Oh, hello! Welcome to Goodfilms

We are different.

We believe that sometimes critics get it wrong, and the flops can be a lot of fun in the right moment.

Rate, review, and share the films you love and the films you love to hate and we'll make sure you've always got something to keep you glued to the screen.

Let's get you started.

Get started on Goodfilms by signing in using Facebook, Twitter or Netflix.

Jean Walton over 1 year ago
You WILL get bored. But the slow pace pays off, with one of the most memorable moments.
Michael Cole over 3 years ago
Pilgrim
Austin over 5 years ago
Ford's last collaboration with Wayne proved one of their best.
James Van 6 years ago
Nice to see John Wayne portrayed as the obsolete relic he always was.
Chelsea Foreman over 6 years ago
Classic Spaghetti Western. Quintessential John Wayne. Entertaining, comedic, & exciting.
Danny B over 6 years ago
Wayne, Stewart, Marvin and every character actor you could ask for. Simply the best.
Germán Sabina Serrat almost 7 years ago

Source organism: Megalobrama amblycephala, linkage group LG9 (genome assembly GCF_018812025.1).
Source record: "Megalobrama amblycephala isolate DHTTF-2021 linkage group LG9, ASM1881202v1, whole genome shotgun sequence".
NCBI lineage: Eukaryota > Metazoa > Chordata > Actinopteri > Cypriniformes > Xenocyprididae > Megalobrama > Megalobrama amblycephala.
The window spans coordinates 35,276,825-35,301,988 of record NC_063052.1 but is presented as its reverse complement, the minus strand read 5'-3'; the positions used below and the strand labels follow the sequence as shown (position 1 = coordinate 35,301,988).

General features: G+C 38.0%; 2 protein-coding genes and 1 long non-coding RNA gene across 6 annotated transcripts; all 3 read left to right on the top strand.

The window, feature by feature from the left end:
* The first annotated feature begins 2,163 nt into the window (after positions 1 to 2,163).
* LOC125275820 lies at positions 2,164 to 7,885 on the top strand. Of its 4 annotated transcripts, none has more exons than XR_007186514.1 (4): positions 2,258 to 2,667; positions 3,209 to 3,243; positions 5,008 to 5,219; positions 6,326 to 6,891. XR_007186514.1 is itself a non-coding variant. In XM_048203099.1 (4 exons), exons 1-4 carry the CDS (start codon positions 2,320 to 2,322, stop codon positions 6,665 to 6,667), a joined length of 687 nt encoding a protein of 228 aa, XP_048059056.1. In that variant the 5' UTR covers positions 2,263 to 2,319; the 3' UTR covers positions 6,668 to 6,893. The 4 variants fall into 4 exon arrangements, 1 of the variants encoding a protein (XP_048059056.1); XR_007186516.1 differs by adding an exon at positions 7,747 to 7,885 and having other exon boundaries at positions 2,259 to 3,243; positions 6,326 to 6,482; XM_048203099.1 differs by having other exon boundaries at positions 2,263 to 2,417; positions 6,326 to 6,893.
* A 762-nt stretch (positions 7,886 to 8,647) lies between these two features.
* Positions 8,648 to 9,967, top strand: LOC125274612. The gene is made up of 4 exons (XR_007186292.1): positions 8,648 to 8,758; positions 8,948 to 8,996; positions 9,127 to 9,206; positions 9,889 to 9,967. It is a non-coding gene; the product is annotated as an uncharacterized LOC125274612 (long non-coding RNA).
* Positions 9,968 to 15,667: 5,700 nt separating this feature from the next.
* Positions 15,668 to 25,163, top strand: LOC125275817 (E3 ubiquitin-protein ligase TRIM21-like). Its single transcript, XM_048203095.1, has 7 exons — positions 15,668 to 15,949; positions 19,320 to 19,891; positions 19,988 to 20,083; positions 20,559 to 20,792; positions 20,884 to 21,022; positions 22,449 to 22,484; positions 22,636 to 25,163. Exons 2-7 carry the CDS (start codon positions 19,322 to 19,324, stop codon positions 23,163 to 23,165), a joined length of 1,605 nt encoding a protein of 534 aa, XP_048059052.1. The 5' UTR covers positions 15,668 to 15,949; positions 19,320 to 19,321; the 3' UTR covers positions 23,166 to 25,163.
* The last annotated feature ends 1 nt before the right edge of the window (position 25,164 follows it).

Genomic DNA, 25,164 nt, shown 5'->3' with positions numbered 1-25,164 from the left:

La leyenda, la tristeza, la Historia, los perdedores, la injusticia, la ley, la política..
Dominic Dirupo 7 years ago
"Now, wait right there Pilgrim" Love The Duke.
Paul McCamley over 7 years ago
Quite entertaining but a bit drawn out and definitely not my preferred genre.
Dan Kearns over 7 years ago
From original 10s list
Don Lathrop 6 months ago
Alex Silver almost 2 years ago
Henry Ferguson almost 3 years ago
Marc Hyde almost 4 years ago
Megan Yates over 4 years ago
Kaylee Davis 5 years ago
Shawn Balcomb 5 years ago
Yudit Lang 5 years ago
Timothy Barta over 5 years ago
The Man Who Shot Liberty Valance is a 1962 American Western film directed by John Ford and starring James Stewart and John Wayne. The black-and-white film was released by Paramount Pictures. The screenplay by James Warner Bellah and Willis Goldbeck was adapted from a short story written by Dorothy M. Johnson. In 2007 the film was selected for preservation in the United States National Film Registry by the Library of Congress as being "culturally, historically, or aesthetically significant". Elderly U.S. Senator Ransom "Rance" Stoddard (James Stewart) and his wife Hallie arrive by train in the small town of Shinbone, to attend the funeral of an apparent nobody in the Western United States. They pay their respects to the dead man at the undertaker's establishment, where the senator is interrupted with a request for a newspaper interview. Stoddard grants the request and Hallie goes off with a friend to visit a burned-down house with obvious significance to her. As the interview with the...
Read more on External IMDB External Wikipedia

Related:

  • 14
    41
    7
  • 37
    53
    11
  • 80
    30
    5
  • 1
    1
    0
  • 1
    3
    1
  • 1
    0
    0